Today, November 6, the music students of Pierson High School will put on a free Pop Concert in the school auditorium and the community is invited.
High school band teacher, Eric Reynolds, and high school music teacher, Suzanne Nicoletti, worked together to present a concert where the students could choose the music. The teachers said on Monday they believe it must be the popular TV show, “American Idol” that is giving the students such a deep interest in performing songs of their own.
“This is completely student driven,” Nicoletti explained on Monday. “These are songs the kids have on their ipods.”
Nicoletti added that although the kids put on a concert every year in December, that music is chosen by the teachers. This concert will give the students the opportunity to play familiar music and they are also allowing any musicians in the high school – grades 9 to 12 — to take part.
Reynolds said that everyone in the high school was invited to participate — including staff — and although he could not confirm which staff members would participate, he did promise that there would be some great performances that night.
For the high school band, there will be a saxophone feature and group performances. In the chorus, there will be a few solos, and group songs. Both music teachers hinted they would also be performing.
Reynolds said that the kids are normally taught classical music, but when they are taught songs that they recognize, it makes more sense to them.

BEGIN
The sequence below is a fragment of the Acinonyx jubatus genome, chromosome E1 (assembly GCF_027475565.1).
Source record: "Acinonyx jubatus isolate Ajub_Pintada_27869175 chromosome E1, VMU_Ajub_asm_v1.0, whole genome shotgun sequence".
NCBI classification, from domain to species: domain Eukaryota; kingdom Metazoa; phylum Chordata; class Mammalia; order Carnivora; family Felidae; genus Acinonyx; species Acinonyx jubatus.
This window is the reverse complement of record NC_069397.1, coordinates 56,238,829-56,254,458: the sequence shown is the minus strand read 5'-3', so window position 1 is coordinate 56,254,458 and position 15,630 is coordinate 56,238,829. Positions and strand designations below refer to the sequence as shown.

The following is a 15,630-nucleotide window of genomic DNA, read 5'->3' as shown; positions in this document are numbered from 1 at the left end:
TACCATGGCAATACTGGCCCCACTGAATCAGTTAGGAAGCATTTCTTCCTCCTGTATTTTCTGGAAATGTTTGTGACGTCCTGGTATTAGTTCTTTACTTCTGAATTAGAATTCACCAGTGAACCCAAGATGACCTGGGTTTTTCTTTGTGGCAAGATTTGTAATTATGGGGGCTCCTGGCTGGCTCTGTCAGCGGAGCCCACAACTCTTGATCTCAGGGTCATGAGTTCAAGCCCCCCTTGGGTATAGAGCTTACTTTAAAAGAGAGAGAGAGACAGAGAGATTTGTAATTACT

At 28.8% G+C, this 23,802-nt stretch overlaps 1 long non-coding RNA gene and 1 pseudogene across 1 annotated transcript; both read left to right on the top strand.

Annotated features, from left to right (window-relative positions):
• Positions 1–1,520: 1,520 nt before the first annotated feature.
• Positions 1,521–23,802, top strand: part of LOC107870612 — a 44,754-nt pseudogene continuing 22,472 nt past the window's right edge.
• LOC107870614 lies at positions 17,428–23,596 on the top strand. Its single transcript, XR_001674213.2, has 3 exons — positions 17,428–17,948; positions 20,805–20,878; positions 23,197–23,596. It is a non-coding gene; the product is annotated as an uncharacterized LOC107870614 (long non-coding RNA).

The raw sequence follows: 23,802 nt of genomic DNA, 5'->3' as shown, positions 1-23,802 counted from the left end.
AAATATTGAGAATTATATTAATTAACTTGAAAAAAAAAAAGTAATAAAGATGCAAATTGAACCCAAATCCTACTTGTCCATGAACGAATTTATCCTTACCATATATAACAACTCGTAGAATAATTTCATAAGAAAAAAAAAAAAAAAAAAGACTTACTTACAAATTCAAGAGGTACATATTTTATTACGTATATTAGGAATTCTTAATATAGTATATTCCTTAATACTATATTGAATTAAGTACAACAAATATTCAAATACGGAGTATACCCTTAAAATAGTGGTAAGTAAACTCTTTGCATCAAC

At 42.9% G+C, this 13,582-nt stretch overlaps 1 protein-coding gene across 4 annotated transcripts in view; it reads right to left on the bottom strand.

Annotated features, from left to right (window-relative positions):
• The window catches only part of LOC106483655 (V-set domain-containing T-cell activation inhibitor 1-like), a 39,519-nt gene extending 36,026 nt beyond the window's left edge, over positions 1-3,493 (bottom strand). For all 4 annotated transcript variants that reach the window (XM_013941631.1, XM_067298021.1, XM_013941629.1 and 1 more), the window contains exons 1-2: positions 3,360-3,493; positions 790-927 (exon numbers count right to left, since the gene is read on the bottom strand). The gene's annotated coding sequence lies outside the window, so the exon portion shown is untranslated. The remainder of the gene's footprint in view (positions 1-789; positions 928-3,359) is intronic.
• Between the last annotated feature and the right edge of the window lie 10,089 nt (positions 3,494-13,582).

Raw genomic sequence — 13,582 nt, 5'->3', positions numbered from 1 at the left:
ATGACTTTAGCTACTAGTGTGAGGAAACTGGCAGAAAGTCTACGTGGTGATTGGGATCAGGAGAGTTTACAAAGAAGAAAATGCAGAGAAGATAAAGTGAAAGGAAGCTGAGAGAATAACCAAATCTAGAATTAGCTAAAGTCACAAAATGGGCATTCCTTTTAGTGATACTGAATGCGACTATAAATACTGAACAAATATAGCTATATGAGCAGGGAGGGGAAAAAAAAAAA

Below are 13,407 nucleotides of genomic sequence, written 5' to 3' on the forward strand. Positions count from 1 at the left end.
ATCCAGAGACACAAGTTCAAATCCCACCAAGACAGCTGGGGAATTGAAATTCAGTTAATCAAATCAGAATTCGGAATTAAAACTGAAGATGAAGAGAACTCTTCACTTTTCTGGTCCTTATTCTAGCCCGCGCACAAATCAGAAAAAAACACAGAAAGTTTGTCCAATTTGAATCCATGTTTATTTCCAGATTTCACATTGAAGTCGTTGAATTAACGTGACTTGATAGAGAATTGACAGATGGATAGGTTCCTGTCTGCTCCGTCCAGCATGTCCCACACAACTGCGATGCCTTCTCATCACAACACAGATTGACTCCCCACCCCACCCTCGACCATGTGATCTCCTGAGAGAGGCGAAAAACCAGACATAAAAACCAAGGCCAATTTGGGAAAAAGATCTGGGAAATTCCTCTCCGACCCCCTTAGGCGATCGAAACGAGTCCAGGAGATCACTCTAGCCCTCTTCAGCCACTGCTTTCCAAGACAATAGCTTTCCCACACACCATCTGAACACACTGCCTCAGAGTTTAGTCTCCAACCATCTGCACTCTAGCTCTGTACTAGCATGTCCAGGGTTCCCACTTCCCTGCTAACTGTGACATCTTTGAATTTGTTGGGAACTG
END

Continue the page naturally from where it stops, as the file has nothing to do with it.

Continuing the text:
“When we teach them familiar songs, it clicks,” Reynolds said.
“It helps to show our students’ personalities,” Nicoletti said. “You can really see the likes and dislikes of the students.”
Both teachers agree that participation in theater is huge at Pierson, and said this is why allowing the students to perform in this type of concert will be good for their development as individuals.
Tonight’s performances will include everything from Coldplay’s song “Clocks,” Christina Aguilera’s “Save Me from Myself” and Michael Jackson’s “Will You be There.”
At rehearsals on Monday afternoon, the students were excited as they patiently waited their turn to use the stage in the auditorium.
“I’m really excited,” said junior Celia Gianis, a singer. “Of all the concerts, this will be the best one, because you get to pick what we do and it’s important to have a choice in what we sing.”
Senior Lauren Kelloff, a chorus singer, said she too was excited. “It’s a better way to express yourself. This way we can even make alterations to the song we choose to sing.”
“I’m doing a song,” added Katie Hand, a sophomore. “But I’m doing it the way I want.”